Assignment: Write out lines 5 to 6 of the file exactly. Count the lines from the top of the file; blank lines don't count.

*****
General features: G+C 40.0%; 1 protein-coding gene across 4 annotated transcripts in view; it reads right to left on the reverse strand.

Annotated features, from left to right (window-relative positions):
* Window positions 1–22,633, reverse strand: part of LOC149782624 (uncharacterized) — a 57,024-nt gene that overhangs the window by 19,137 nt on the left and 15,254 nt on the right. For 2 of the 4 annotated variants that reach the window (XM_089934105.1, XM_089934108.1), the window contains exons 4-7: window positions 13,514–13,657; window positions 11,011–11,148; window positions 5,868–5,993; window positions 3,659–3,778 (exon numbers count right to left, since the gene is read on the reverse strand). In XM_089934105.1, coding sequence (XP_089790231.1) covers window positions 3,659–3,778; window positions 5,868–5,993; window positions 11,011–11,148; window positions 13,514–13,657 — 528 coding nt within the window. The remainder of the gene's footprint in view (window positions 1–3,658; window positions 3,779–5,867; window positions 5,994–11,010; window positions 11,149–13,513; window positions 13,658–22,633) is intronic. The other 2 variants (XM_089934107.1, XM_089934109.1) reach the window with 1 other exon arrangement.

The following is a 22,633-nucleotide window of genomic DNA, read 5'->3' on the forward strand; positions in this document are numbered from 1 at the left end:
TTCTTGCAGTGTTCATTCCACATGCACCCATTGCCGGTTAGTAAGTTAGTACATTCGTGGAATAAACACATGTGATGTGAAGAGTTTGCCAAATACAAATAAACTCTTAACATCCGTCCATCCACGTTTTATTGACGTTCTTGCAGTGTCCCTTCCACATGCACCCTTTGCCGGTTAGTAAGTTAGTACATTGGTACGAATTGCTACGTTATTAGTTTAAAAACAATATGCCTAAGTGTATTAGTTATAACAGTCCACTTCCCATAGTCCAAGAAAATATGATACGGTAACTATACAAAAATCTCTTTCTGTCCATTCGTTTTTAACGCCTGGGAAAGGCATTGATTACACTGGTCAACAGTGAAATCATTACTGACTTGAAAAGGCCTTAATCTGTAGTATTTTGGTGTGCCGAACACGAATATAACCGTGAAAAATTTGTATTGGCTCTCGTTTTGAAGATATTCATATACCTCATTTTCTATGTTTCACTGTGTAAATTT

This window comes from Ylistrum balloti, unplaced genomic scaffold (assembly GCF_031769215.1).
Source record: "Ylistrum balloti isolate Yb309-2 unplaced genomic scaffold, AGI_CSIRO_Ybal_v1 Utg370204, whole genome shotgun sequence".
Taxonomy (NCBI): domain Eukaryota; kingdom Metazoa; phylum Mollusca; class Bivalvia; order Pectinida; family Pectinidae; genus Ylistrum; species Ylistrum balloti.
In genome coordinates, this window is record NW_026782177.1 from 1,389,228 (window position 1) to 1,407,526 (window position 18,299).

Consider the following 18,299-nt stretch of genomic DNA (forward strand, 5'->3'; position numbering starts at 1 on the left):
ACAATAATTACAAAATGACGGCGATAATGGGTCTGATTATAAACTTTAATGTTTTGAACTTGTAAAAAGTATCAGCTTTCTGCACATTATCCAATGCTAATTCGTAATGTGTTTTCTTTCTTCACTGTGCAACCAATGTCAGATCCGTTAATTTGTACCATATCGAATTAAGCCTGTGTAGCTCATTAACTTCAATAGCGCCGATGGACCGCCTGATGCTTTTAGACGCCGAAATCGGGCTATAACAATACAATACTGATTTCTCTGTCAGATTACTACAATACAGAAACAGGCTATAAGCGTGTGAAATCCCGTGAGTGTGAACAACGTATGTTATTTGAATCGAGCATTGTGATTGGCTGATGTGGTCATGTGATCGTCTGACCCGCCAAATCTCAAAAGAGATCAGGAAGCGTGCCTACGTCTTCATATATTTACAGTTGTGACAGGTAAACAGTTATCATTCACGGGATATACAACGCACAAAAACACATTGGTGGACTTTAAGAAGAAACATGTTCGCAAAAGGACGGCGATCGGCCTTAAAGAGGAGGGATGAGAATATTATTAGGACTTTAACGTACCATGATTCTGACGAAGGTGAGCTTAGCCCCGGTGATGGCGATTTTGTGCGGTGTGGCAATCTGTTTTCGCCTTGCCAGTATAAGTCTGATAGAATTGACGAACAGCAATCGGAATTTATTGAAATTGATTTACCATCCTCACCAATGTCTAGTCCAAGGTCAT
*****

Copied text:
TTCTTGCAGTGTTCATTCCACATGCACCCATTGCCGGTTAGTAAGTTAGTACATTCGTGGAATAAACACATGTGATGTGAAGAGTTTGCCAAATACAAATAAACTCTTAACATCCGTCCATCCACGTTTTATTGACGTTCTTGCAGTGTCCCTTCCACATGCACCCTTTGCCGGTTAGTAAGTTAGTACATTGGTACGAATTGCTACGTTATTAGTTTAAAAACAATATGCCTAAGTGTATTAGTTATAACAGTCCACTTCCCATAGTCCAAGAAAATATGATACGGTAACTATACAAAAATCTCTTTCTGTCCATTCGTTTTTAACGCCTGGGAAAGGCATTGATTACACTGGTCAACAGTGAAATCATTACTGACTTGAAAAGGCCTTAATCTGTAGTATTTTGGTGTGCCGAACACGAATATAACCGTGAAAAATTTGTATTGGCTCTCGTTTTGAAGATATTCATATACCTCATTTTCTATGTTTCACTGTGTAAATTT

This window comes from Ylistrum balloti, unplaced genomic scaffold (assembly GCF_031769215.1).